Temperature rise in sealless magnetic driven pumps
In sealless pumps with magnetic couplings and metallic containment shells, eddy currents are generated which lead to heat and cause temperature rise of the pumped liquid in the containment shell. In order to prevent inadmissible temperature rise, this heat must be dissipated through an internal cooling flow.
The internal cooling flow causes a nearly constant temperature rise when operating the pump right of the thermal stable minimum flow. However, below minimum flow, the temperature will rise remarkably. Hence, these pumps cannot operate against closed discharge valve without an additional bypass, because heat cannot be removed properly.
Dry running is the worst of these flow related conditions. The heat built up in the containment shell can cause temperature rise of more than 600°C (1110°F) which can also cause the magnets to demagnetize if the temperature is not reliably monitored.
Sleeve bearing, allowable temperature
Sealless pumps require sleeve bearings which work in the pumped liquid. The sleeve bearing material in DICKOW-pumps is Silicon Carbide with diamond layer, providing dry running capability. The widely used term "process lubricated bearing" is not quite correct, since there are no lubrication grooves applied. There is no defined flow through these bearings and pumped liquids as LPG or Methylene Chloride provide no lubrication capability. Similar to the situation between the faces of mechanical seals, a stable fluid film is required between the slide faces. If temperature rise in the magnet end causes vaporization of the pumped liquid, this fluid film breaks down and the sleeve bearing runs dry and fails sooner or later. Although the diamond coating can accept dry running in an empty pump because no hydraulic loads are acting, it cannot save the bearings if dry running occurs under normal operating conditions. Only a reliable temperature monitor can avoid such upset conditions. When handling volatile liquids, the relation between temperature and pressure in the magnet end and the boiling point of the liquid should be considered in any case.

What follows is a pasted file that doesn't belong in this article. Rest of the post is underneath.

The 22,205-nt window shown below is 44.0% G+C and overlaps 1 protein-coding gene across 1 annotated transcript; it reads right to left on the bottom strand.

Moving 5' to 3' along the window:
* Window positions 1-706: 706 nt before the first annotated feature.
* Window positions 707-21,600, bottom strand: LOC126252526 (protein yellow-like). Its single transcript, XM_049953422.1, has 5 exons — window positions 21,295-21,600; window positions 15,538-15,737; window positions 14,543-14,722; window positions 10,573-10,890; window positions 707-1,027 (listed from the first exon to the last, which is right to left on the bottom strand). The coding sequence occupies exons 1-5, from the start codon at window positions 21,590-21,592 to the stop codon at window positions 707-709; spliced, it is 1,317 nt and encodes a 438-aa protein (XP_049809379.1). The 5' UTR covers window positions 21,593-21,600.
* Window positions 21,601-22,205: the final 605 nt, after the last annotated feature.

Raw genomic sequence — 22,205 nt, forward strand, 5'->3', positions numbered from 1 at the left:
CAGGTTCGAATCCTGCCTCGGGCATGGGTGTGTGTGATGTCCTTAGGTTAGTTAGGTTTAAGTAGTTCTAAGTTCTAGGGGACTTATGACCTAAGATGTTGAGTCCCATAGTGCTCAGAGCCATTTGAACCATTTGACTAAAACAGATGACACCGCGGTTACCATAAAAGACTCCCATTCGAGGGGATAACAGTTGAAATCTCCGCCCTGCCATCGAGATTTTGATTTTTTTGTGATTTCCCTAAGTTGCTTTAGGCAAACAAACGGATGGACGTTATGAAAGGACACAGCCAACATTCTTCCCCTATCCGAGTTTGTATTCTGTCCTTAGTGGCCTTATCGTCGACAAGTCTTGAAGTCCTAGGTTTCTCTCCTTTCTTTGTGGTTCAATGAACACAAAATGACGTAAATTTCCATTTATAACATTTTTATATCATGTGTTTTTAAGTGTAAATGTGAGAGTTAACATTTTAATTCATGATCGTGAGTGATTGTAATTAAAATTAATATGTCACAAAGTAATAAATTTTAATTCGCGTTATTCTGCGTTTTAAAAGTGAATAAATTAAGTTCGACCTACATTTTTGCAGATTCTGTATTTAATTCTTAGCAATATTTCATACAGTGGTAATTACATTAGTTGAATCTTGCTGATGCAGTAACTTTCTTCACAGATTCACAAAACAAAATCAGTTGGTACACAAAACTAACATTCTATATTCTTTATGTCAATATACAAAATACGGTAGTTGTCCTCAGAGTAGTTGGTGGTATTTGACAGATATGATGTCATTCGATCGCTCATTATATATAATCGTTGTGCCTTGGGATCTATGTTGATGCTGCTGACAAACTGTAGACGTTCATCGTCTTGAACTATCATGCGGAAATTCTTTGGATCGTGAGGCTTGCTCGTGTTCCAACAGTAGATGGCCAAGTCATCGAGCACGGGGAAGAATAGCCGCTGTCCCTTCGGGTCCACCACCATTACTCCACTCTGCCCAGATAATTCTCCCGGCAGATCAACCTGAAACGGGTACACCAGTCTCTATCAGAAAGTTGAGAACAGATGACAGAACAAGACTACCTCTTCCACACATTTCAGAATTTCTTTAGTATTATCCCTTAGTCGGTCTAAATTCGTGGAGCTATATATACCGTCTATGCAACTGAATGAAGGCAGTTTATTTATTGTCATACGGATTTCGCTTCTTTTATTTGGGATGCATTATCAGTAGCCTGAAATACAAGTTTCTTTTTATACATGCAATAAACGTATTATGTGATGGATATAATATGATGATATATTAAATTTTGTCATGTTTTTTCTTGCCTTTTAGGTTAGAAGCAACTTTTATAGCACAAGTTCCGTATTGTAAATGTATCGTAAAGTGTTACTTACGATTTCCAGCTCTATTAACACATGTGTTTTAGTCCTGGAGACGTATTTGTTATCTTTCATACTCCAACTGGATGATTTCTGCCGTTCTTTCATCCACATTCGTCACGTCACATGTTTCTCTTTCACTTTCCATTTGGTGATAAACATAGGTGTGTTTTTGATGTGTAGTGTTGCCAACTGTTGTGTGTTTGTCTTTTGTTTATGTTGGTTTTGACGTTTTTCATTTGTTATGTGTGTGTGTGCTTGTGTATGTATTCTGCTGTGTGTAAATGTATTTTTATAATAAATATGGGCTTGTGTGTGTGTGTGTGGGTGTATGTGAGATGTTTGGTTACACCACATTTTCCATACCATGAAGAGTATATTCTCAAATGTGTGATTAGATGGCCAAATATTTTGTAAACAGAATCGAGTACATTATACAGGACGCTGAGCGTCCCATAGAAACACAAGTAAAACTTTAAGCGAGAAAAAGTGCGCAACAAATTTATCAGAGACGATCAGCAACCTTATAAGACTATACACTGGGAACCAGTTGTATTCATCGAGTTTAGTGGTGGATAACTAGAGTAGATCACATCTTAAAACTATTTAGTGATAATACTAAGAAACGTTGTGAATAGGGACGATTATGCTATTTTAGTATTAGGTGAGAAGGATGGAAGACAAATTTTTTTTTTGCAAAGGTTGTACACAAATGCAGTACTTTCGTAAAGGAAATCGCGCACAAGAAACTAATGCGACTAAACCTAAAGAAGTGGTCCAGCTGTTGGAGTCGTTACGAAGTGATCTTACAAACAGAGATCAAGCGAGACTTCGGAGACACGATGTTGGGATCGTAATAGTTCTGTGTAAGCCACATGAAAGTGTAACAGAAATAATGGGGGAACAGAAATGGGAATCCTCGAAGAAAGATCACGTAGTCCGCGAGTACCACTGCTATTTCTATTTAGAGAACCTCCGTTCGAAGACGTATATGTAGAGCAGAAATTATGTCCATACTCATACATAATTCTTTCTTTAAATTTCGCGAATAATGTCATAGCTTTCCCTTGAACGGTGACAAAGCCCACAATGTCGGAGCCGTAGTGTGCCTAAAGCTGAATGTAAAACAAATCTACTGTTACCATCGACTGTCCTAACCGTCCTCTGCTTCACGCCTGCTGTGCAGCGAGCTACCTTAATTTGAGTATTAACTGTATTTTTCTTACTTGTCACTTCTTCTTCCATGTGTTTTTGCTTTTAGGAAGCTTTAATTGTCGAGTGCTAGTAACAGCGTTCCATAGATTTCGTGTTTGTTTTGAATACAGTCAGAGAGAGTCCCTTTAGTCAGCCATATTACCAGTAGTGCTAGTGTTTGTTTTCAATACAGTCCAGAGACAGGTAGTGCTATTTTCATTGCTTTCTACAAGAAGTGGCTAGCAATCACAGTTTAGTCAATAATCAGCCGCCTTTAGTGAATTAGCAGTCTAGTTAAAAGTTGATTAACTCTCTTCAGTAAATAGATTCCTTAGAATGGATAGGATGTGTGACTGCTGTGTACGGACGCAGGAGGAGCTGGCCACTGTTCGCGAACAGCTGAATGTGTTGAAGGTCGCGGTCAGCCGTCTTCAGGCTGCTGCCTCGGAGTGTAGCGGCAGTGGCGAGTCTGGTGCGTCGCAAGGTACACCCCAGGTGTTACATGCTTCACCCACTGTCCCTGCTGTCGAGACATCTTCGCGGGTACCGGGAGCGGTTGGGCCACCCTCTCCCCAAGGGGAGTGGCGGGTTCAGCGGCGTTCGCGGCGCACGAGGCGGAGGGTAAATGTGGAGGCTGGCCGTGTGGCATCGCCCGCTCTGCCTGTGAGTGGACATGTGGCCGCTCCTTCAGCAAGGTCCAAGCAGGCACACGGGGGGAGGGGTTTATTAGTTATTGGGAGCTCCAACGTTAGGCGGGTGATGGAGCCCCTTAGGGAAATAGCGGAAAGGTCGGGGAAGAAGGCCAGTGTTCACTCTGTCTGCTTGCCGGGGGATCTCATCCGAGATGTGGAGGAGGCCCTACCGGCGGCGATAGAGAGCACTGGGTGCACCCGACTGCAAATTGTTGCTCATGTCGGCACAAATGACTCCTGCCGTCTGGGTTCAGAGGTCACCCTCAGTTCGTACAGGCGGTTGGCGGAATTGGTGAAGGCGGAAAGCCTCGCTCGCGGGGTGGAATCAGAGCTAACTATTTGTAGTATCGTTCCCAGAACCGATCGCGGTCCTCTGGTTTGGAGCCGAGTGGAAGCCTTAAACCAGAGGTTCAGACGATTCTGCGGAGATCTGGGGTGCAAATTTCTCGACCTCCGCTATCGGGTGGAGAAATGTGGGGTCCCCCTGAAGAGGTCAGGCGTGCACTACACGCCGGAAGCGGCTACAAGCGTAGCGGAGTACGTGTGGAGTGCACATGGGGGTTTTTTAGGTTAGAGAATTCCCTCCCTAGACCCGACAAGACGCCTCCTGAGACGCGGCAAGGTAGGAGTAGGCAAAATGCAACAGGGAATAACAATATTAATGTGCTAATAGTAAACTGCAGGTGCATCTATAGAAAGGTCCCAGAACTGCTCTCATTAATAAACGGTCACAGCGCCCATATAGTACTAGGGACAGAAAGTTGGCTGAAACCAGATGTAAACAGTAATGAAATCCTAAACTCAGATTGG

During operation, the containment shell is pressurized with pressure Pgp. The pressure rise A Pgp depends on the pump's differential pressure and on the pump design. The intersection point between containment shell pressure at rated conditions and the vapour pressure curve determines the boiling temperature TD of the liquid. With a certain safety margin ATg, we find the setting temperature of the temperature monitoring device to avoid vaporization in the magnet end.
Sealless magnetic coupled pumps are not considered as electrical equipment. Level detectors or temperature monitoring devices are not required by any safety regulation or by the authorities, even if the pumps are installed with explosion proof motors in hazardous areas. Usually, if seal- less pumps are selected for a particular service, it's because the process fluid is toxic, flammable or both. Since the goal is to keep the liquid within the system, paying careful attention to the prevention and detection of failures is vital for a sound operation. Experiences in applying such pumps have proved that the main reason for pump failures - besides worn out ball bearings - was the flow-related increase in temperature. This has led several manufacturers and end users to incorporate temperature measurement into their designs.
PT100 - Temperature probes
The most common temperature monitoring systems are the PT100-elements. The disadvantage of these elements is the location outside of the magnets.
This is proved by the test results shown in the graph below. The graph shows the temperature rise (T2) at the PT100 and the temperature rise (T1) in the center of the magnets during dry running of a pump over a period of 4 minutes.
In the center of the magnets the temperature
rises very fast and can reach, depending on the
magnetic losses, 450 - 500°C (840 - 930°F)
already after 30 seconds.
The temperature reading at the PT100 after
4 minutes is 40°C (105°F) only.
These results prove that the PT100-probe cannot
act as a dry running protection.
To obtain reliable readings from the PT100- probe, the pump must be vented respectively properly filled with pumped liquid and the internal circulation flow must transport the heat from the magnet center to the measuring spot of the PT100. This is provided in our NM-pumps with circulation from discharge to discharge by rotor back vanes and the PT100 located at the return of the internal cooling flow (after passing the magnet area).
Problems with temperature rise can also occur through unreliable temperature reading of the PT100 when handling volatile liquids in pumps with cooling flow circulation from discharge to suction, or in case of decoupled magnets and starved cooling flow.